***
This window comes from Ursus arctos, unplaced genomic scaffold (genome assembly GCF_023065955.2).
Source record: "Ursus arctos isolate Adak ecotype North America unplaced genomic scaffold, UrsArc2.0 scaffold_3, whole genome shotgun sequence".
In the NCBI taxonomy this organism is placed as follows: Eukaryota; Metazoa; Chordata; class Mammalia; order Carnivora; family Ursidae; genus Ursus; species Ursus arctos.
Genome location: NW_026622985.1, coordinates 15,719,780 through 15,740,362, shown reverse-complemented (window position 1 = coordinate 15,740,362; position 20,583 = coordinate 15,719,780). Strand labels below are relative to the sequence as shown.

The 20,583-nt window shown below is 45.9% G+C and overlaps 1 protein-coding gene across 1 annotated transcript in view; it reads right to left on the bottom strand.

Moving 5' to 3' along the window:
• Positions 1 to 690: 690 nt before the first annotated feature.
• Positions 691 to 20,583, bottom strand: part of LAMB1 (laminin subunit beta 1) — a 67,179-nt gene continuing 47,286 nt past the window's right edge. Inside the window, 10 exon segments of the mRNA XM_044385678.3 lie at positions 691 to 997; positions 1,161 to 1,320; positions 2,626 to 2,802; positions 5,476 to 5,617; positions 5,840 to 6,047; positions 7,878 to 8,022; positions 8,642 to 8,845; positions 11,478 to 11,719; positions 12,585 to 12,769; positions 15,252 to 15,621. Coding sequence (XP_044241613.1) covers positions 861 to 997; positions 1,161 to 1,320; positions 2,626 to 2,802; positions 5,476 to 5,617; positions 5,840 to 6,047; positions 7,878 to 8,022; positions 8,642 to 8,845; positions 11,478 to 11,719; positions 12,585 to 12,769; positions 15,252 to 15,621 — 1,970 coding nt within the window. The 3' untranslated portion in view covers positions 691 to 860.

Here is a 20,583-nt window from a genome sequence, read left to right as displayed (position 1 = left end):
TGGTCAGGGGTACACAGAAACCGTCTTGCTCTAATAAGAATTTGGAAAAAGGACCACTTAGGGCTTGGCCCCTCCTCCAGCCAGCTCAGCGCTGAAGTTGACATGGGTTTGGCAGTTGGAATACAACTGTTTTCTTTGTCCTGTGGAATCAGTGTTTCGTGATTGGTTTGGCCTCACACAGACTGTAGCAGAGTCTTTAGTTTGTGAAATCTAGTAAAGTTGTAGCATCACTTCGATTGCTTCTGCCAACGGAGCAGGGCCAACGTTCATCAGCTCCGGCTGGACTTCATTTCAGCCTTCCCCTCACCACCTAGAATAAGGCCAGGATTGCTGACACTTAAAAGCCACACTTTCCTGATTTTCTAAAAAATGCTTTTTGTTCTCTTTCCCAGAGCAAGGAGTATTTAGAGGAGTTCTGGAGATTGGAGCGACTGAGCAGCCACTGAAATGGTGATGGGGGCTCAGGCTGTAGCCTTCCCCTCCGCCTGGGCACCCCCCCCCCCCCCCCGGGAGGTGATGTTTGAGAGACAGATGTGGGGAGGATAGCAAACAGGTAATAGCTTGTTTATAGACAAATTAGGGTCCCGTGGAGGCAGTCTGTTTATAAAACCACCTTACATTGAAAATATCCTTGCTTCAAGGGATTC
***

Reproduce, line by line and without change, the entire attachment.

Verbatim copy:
This window comes from Ursus arctos, unplaced genomic scaffold (genome assembly GCF_023065955.2).
Source record: "Ursus arctos isolate Adak ecotype North America unplaced genomic scaffold, UrsArc2.0 scaffold_3, whole genome shotgun sequence".
In the NCBI taxonomy this organism is placed as follows: Eukaryota; Metazoa; Chordata; class Mammalia; order Carnivora; family Ursidae; genus Ursus; species Ursus arctos.
Genome location: NW_026622985.1, coordinates 15,719,780 through 15,740,362, shown reverse-complemented (window position 1 = coordinate 15,740,362; position 20,583 = coordinate 15,719,780). Strand labels below are relative to the sequence as shown.

The 20,583-nt window shown below is 45.9% G+C and overlaps 1 protein-coding gene across 1 annotated transcript in view; it reads right to left on the bottom strand.

Moving 5' to 3' along the window:
• Positions 1 to 690: 690 nt before the first annotated feature.
• Positions 691 to 20,583, bottom strand: part of LAMB1 (laminin subunit beta 1) — a 67,179-nt gene continuing 47,286 nt past the window's right edge. Inside the window, 10 exon segments of the mRNA XM_044385678.3 lie at positions 691 to 997; positions 1,161 to 1,320; positions 2,626 to 2,802; positions 5,476 to 5,617; positions 5,840 to 6,047; positions 7,878 to 8,022; positions 8,642 to 8,845; positions 11,478 to 11,719; positions 12,585 to 12,769; positions 15,252 to 15,621. Coding sequence (XP_044241613.1) covers positions 861 to 997; positions 1,161 to 1,320; positions 2,626 to 2,802; positions 5,476 to 5,617; positions 5,840 to 6,047; positions 7,878 to 8,022; positions 8,642 to 8,845; positions 11,478 to 11,719; positions 12,585 to 12,769; positions 15,252 to 15,621 — 1,970 coding nt within the window. The 3' untranslated portion in view covers positions 691 to 860.

Here is a 20,583-nt window from a genome sequence, read left to right as displayed (position 1 = left end):
TGGTCAGGGGTACACAGAAACCGTCTTGCTCTAATAAGAATTTGGAAAAAGGACCACTTAGGGCTTGGCCCCTCCTCCAGCCAGCTCAGCGCTGAAGTTGACATGGGTTTGGCAGTTGGAATACAACTGTTTTCTTTGTCCTGTGGAATCAGTGTTTCGTGATTGGTTTGGCCTCACACAGACTGTAGCAGAGTCTTTAGTTTGTGAAATCTAGTAAAGTTGTAGCATCACTTCGATTGCTTCTGCCAACGGAGCAGGGCCAACGTTCATCAGCTCCGGCTGGACTTCATTTCAGCCTTCCCCTCACCACCTAGAATAAGGCCAGGATTGCTGACACTTAAAAGCCACACTTTCCTGATTTTCTAAAAAATGCTTTTTGTTCTCTTTCCCAGAGCAAGGAGTATTTAGAGGAGTTCTGGAGATTGGAGCGACTGAGCAGCCACTGAAATGGTGATGGGGGCTCAGGCTGTAGCCTTCCCCTCCGCCTGGGCACCCCCCCCCCCCCCCCGGGAGGTGATGTTTGAGAGACAGATGTGGGGAGGATAGCAAACAGGTAATAGCTTGTTTATAGACAAATTAGGGTCCCGTGGAGGCAGTCTGTTTATAAAACCACCTTACATTGAAAATATCCTTGCTTCAAGGGATTC